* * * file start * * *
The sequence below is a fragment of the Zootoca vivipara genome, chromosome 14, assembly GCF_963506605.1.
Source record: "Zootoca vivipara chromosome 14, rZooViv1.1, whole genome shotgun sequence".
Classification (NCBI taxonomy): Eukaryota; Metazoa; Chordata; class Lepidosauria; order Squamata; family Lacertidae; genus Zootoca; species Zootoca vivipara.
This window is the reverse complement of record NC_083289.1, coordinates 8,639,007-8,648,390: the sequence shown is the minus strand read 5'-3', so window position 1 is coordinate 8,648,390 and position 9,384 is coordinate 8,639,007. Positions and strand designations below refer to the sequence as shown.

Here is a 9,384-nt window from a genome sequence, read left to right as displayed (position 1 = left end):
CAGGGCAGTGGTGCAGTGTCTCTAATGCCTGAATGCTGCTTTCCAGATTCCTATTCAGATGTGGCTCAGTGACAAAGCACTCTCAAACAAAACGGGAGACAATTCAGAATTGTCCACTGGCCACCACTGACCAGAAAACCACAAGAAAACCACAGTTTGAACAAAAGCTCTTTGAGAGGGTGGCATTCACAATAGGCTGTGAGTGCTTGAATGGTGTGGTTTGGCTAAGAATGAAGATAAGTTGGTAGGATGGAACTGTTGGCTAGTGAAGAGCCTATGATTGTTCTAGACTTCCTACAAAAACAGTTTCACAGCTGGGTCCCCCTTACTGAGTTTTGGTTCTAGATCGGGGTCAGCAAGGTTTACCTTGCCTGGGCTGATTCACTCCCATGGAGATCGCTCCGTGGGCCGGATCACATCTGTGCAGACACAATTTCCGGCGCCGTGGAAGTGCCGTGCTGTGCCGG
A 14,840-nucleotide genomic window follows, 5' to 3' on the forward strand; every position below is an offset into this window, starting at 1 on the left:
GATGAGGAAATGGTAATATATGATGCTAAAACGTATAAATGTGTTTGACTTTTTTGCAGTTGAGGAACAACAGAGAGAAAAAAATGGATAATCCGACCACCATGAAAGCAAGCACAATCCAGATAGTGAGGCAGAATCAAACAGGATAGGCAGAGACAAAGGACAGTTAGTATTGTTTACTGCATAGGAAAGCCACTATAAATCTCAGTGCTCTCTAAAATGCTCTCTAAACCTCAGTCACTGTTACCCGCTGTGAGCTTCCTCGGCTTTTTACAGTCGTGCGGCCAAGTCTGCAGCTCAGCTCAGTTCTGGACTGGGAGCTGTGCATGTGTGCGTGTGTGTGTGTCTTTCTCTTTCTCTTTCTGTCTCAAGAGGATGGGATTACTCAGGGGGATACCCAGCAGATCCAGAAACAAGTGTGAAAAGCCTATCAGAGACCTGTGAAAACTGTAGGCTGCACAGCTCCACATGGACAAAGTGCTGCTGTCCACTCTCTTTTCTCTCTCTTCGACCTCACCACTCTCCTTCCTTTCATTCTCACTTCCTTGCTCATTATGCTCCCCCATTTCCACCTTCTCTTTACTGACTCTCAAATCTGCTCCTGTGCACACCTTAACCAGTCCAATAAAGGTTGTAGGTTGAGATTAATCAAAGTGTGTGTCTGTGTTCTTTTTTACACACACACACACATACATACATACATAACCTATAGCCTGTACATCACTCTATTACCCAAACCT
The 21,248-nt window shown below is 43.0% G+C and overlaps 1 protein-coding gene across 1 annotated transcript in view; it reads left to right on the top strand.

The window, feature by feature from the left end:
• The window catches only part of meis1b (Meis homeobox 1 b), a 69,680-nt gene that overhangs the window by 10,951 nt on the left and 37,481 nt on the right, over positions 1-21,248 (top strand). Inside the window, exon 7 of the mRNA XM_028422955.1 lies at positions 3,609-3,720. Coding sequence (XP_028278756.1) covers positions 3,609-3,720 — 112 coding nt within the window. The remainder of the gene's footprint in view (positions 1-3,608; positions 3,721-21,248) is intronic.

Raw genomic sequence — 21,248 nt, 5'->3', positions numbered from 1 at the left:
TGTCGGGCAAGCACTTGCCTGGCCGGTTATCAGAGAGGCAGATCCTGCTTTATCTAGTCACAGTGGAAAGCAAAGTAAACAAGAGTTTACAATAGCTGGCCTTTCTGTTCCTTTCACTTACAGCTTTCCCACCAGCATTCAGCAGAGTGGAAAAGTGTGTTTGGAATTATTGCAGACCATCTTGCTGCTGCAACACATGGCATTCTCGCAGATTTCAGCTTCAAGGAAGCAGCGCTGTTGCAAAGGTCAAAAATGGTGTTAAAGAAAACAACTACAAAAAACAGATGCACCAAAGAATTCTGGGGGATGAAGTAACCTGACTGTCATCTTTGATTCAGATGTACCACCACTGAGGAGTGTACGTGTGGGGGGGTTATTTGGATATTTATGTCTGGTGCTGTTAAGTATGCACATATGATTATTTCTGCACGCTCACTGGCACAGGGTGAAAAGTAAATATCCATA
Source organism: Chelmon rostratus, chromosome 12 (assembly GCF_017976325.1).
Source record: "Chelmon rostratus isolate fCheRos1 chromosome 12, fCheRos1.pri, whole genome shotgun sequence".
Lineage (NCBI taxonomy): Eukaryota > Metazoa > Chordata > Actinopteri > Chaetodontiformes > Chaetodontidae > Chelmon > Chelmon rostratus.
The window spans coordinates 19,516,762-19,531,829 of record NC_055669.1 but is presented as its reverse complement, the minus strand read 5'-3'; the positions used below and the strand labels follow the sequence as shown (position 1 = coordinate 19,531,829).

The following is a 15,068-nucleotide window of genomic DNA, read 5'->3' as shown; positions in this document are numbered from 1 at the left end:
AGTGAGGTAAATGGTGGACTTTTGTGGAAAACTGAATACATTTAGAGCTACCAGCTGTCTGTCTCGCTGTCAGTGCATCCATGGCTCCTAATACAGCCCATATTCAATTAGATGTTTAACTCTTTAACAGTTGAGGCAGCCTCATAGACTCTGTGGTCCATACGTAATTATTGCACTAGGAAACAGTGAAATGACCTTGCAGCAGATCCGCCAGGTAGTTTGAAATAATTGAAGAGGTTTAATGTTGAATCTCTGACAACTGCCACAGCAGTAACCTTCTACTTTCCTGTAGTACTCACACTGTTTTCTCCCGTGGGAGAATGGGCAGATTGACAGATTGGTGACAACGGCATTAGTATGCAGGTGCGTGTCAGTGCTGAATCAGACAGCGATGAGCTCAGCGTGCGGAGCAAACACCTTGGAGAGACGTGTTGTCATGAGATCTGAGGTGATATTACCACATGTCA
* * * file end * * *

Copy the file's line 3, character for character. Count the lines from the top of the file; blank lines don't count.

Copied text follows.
Classification (NCBI taxonomy): Eukaryota; Metazoa; Chordata; class Lepidosauria; order Squamata; family Lacertidae; genus Zootoca; species Zootoca vivipara.